Mainland Chinese baby born in Hong Kong hospital found with twin fetuses in her abdomen
A baby girl born to mainland parents in Hong Kong was found to be "pregnant" with two tumours in her abdomen which were later found to be the fetuses of twin babies.
The girl, born in Queen Elizabeth Hospital in November 2010, had to undergo surgery at three weeks old to remove the fetuses.
The fetuses, believed to be of 8 to 10 weeks of gestation, each had four limbs, a spine, rib cage, intestines and anus, but were different in weight.
The two fetuses, one weighing 14.2 grams and the other 9.3 grams, each had an umbilical cord connected to a single placenta-like mass.
The girl made a good recovery and was discharged from the Yau Ma Tei hospital eight days after the operation.
The abnormality, called "fetus in fetu", is reported in the latest issue of the Hong Kong Medical Journal published today.
The condition is extremely rare and occurs in 1 in 500,000 births in the world. Less than 200 cases have ever been reported in literature, and to date, this was only the second regional case reported, the study said.
Dr Yu Kai-man, a specialist in obstetrics and gyneacology, believed it was the first documented case in the city. He explained fetus in fetu is a rare condition of external fertilisation embryo, and the fetus was unlikely to survive.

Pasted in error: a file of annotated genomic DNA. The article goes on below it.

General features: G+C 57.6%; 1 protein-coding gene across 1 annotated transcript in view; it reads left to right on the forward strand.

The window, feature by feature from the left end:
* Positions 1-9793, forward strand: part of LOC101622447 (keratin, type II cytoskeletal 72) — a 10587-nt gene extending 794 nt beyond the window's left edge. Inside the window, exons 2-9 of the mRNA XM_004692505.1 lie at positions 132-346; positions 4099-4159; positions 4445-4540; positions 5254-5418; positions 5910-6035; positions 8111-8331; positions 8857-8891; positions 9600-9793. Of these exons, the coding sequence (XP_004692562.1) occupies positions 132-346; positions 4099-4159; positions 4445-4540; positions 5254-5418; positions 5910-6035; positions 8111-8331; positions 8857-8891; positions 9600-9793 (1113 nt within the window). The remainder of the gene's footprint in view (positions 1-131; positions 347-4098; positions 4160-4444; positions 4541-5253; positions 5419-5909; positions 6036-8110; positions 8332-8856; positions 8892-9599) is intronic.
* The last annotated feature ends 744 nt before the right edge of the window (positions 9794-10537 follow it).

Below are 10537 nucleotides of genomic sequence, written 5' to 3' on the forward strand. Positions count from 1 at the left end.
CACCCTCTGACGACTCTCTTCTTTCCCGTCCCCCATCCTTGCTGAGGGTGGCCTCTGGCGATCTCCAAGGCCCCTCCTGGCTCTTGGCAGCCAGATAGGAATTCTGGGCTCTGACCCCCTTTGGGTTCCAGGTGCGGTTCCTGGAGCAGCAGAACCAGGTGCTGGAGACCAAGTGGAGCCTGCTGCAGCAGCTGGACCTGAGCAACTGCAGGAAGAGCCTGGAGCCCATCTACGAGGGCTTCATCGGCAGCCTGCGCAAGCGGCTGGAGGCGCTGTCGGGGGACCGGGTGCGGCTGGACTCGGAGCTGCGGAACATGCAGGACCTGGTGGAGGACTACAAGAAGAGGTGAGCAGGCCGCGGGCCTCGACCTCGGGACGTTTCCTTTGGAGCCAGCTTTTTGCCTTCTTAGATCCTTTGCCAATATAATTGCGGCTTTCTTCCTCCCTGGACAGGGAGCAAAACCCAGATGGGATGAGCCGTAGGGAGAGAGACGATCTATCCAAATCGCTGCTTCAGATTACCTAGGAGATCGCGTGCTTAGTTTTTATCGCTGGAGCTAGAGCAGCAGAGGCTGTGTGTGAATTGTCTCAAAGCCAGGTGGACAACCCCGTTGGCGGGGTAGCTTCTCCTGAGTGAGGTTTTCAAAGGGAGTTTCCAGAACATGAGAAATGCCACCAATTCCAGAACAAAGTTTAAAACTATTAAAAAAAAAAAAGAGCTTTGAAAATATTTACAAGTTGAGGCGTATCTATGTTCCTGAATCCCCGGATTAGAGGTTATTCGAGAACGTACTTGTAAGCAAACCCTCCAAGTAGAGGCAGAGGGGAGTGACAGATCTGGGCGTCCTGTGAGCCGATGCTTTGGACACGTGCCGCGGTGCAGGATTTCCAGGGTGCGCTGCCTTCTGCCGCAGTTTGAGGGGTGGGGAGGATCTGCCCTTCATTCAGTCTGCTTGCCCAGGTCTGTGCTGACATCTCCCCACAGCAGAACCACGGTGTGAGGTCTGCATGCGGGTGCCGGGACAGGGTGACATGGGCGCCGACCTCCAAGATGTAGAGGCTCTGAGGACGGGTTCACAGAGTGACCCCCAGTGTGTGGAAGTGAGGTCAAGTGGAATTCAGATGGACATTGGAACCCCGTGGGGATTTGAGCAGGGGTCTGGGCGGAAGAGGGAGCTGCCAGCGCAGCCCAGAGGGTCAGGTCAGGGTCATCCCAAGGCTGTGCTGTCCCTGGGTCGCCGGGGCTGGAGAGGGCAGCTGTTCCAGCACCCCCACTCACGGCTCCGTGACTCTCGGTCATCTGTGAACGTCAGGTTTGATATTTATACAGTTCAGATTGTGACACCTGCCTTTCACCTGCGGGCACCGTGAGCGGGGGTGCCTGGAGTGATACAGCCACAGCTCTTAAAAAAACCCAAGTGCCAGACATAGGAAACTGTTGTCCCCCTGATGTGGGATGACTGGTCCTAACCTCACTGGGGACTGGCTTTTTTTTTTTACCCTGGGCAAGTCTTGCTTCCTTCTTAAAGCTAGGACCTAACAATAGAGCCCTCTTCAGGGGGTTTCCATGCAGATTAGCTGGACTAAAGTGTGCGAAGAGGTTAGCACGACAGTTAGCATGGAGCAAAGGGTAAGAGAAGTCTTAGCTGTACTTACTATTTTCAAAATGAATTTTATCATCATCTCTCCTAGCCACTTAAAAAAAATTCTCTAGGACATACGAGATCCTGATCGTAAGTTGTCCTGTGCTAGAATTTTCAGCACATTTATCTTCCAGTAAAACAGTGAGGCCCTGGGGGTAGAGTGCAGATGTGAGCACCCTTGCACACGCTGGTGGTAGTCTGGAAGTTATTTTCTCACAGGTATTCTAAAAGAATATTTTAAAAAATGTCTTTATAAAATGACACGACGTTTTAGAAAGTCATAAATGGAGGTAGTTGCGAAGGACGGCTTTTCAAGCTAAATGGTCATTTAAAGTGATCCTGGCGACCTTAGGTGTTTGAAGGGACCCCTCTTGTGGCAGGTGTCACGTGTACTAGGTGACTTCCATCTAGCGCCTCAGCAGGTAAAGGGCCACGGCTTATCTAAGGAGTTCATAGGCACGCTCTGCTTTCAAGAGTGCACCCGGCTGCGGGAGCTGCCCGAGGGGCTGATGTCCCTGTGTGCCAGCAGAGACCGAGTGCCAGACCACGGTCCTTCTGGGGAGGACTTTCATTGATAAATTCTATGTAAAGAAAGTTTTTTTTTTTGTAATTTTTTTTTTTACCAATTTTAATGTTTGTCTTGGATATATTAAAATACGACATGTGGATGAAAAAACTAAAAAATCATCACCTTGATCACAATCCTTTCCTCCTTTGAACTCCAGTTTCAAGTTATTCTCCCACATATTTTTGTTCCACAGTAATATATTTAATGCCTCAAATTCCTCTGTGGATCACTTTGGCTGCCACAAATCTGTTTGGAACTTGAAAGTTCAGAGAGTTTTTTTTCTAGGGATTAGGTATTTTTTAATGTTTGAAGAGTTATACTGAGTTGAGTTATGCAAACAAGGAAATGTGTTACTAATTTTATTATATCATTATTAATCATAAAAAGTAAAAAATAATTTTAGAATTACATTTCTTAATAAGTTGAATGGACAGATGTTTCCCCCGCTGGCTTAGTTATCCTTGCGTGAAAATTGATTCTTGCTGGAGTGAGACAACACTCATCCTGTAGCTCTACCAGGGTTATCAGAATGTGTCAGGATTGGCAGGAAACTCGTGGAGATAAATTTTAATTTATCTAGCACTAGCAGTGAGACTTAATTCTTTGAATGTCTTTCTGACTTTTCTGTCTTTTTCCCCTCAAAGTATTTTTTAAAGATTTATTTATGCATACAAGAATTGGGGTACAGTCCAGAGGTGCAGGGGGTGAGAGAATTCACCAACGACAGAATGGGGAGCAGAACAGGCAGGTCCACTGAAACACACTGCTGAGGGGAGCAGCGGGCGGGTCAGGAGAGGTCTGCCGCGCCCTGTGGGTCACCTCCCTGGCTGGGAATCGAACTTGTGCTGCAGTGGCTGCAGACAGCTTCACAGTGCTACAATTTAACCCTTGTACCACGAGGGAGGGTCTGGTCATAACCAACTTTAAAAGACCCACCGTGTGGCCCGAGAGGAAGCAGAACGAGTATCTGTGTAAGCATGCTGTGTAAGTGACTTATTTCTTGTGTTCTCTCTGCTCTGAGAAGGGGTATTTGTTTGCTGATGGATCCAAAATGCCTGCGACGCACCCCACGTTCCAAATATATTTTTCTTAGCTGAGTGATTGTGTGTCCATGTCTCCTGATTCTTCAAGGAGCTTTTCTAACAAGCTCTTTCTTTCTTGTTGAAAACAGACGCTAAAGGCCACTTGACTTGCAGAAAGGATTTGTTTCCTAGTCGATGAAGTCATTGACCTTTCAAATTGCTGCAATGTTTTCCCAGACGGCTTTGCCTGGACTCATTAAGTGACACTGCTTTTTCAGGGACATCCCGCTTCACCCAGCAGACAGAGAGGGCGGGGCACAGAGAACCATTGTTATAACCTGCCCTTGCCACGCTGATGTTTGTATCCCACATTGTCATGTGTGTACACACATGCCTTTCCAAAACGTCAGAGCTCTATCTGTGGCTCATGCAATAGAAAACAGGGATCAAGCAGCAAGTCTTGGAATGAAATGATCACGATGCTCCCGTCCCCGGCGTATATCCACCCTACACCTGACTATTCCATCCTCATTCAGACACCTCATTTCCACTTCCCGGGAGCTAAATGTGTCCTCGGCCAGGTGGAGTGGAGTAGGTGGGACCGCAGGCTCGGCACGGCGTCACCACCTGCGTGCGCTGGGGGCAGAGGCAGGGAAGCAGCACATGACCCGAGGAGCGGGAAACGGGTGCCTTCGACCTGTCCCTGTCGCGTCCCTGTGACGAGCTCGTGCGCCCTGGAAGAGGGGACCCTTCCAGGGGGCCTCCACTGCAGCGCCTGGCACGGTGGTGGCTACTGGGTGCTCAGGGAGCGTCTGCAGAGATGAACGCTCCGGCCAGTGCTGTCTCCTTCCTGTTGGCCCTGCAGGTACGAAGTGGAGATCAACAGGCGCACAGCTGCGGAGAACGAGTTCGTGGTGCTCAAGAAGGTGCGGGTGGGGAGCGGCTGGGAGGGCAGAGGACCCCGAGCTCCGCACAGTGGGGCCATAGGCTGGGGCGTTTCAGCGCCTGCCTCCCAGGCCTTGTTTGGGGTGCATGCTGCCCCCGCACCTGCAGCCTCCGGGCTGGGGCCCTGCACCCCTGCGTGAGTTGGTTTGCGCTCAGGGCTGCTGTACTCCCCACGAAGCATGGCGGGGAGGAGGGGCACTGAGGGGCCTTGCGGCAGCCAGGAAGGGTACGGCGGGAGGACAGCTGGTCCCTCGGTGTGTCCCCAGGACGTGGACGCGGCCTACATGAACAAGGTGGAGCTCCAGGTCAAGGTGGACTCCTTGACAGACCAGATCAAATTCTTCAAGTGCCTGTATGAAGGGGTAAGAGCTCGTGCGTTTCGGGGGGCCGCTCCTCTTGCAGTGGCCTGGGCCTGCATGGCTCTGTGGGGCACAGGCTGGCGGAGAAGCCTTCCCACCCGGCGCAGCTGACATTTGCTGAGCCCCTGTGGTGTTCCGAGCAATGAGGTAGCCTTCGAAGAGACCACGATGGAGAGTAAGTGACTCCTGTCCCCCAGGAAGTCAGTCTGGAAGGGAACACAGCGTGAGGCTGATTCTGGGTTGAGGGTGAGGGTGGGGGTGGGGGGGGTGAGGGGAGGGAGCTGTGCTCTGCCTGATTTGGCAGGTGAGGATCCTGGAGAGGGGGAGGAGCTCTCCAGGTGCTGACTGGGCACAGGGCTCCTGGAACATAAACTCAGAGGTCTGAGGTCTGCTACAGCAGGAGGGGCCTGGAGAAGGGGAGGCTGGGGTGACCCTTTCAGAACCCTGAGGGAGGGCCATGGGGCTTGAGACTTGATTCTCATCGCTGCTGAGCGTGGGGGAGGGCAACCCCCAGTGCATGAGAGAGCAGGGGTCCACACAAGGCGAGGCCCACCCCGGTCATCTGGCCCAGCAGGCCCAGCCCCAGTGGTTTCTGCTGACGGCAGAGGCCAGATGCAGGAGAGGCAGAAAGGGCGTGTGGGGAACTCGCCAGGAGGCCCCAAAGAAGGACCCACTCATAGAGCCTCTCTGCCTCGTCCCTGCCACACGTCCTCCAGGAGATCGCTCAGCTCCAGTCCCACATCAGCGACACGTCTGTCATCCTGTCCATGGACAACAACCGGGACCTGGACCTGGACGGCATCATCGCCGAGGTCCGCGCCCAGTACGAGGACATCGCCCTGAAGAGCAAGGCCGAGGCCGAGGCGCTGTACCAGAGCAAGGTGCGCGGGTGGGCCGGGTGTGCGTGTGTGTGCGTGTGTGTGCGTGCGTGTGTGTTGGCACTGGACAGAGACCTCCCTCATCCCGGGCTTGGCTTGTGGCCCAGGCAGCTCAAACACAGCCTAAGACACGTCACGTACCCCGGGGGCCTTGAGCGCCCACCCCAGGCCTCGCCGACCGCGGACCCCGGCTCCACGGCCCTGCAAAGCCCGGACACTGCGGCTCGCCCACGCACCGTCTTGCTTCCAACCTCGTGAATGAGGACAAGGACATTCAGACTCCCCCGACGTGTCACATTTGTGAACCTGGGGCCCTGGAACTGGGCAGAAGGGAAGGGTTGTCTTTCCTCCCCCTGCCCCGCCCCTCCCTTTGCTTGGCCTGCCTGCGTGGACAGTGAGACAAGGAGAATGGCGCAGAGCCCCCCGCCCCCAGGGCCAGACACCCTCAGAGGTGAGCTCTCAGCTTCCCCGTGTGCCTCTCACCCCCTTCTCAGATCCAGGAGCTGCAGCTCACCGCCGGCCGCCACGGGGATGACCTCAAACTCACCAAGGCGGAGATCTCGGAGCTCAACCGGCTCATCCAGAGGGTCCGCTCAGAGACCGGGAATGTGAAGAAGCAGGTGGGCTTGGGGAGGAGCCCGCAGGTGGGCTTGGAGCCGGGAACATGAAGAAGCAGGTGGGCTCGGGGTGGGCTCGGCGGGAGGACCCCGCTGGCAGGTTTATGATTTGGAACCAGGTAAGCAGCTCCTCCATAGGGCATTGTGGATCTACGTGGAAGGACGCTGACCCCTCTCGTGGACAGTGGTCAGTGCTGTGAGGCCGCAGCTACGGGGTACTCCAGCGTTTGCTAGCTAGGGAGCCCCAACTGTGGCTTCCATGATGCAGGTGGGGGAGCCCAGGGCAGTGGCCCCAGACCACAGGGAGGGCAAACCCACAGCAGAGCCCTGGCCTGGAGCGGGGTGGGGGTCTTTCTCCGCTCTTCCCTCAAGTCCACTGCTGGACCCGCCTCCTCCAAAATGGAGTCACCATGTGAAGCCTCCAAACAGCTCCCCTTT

"It was almost impossible to detect during the prenatal check-up, as the embryo inside the baby was too small," said Yu, a former professor at Chinese University of Hong Kong.
"Since it is impossible for the little girl to have conceived the pregnancy on her own, the fertilisation of the twin fetuses, of course, belongs to her parents, which has gone to the wrong place."
The report said the reason behind the abnormality is still unknown, and that the World Health Organisation classified it as a variant of mature teratoma, a type of cancer.
But it suggested it was possibly linked to the mother having multiple abortions. The report said that more evidence was needed to confirm either theory.
"The widespread use of antenatal ultrasound in early gestation may provide more concrete evidence … and shed light on this intriguing condition," the report said.
A hospital spokeswoman would not comment on the case.